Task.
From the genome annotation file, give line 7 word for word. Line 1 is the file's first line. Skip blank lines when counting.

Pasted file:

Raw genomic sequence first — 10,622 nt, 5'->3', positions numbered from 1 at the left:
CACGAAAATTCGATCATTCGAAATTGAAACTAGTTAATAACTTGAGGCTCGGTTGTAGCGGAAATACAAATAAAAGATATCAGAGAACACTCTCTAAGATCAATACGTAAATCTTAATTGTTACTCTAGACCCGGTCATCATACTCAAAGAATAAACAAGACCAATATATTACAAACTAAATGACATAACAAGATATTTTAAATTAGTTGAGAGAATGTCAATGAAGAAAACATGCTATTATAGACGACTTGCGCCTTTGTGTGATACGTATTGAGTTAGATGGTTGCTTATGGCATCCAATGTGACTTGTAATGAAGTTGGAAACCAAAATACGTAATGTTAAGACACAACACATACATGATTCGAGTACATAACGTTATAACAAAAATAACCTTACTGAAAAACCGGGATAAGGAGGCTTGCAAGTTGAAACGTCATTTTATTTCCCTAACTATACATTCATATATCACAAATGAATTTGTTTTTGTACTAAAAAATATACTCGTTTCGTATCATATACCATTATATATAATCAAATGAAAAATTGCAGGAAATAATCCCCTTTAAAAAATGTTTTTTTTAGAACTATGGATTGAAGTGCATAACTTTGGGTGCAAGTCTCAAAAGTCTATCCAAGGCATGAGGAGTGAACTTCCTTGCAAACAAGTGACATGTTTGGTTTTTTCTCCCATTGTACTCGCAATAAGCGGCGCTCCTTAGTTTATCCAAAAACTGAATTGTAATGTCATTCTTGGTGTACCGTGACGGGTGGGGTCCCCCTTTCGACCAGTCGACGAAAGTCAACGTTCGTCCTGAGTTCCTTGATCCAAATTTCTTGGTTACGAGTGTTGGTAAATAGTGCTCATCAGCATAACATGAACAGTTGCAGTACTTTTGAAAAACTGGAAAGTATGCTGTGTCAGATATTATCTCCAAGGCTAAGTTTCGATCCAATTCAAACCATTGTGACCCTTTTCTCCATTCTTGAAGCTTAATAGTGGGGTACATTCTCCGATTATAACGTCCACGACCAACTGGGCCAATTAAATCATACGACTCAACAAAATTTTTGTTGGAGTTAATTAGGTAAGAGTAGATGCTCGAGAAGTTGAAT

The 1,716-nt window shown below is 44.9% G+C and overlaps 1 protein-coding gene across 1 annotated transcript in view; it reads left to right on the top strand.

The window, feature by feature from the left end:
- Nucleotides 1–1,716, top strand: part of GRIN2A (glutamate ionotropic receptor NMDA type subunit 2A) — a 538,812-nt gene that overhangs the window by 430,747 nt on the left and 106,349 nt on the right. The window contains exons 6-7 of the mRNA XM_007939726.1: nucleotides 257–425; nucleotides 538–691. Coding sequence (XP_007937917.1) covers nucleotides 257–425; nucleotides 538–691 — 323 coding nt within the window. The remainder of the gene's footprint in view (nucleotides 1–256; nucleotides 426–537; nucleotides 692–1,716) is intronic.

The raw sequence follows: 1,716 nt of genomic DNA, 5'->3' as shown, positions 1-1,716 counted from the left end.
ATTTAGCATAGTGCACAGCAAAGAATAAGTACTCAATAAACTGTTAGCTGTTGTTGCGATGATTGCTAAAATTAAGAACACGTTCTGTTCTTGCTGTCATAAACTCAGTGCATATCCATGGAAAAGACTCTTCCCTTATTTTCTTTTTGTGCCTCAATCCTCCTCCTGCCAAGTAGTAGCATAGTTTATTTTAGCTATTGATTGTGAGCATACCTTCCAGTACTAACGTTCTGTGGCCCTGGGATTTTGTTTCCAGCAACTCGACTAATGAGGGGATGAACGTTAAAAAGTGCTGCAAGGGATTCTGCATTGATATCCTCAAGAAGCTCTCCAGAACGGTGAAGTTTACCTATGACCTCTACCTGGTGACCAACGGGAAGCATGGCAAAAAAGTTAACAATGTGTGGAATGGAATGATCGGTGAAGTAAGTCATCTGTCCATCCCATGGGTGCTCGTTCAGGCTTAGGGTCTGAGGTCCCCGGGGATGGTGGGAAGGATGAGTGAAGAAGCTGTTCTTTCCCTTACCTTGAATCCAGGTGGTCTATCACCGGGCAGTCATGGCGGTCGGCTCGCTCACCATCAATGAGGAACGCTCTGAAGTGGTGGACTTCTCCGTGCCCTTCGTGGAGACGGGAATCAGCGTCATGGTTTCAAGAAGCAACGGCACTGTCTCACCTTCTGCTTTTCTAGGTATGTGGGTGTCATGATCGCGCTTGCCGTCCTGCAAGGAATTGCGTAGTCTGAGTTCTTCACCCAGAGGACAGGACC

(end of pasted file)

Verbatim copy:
ATTTAGCATAGTGCACAGCAAAGAATAAGTACTCAATAAACTGTTAGCTGTTGTTGCGATGATTGCTAAAATTAAGAACACGTTCTGTTCTTGCTGTCATAAACTCAGTGCATATCCATGGAAAAGACTCTTCCCTTATTTTCTTTTTGTGCCTCAATCCTCCTCCTGCCAAGTAGTAGCATAGTTTATTTTAGCTATTGATTGTGAGCATACCTTCCAGTACTAACGTTCTGTGGCCCTGGGATTTTGTTTCCAGCAACTCGACTAATGAGGGGATGAACGTTAAAAAGTGCTGCAAGGGATTCTGCATTGATATCCTCAAGAAGCTCTCCAGAACGGTGAAGTTTACCTATGACCTCTACCTGGTGACCAACGGGAAGCATGGCAAAAAAGTTAACAATGTGTGGAATGGAATGATCGGTGAAGTAAGTCATCTGTCCATCCCATGGGTGCTCGTTCAGGCTTAGGGTCTGAGGTCCCCGGGGATGGTGGGAAGGATGAGTGAAGAAGCTGTTCTTTCCCTTACCTTGAATCCAGGTGGTCTATCACCGGGCAGTCATGGCGGTCGGCTCGCTCACCATCAATGAGGAACGCTCTGAAGTGGTGGACTTCTCCGTGCCCTTCGTGGAGACGGGAATCAGCGTCATGGTTTCAAGAAGCAACGGCACTGTCTCACCTTCTGCTTTTCTAGGTATGTGGGTGTCATGATCGCGCTTGCCGTCCTGCAAGGAATTGCGTAGTCTGAGTTCTTCACCCAGAGGACAGGACC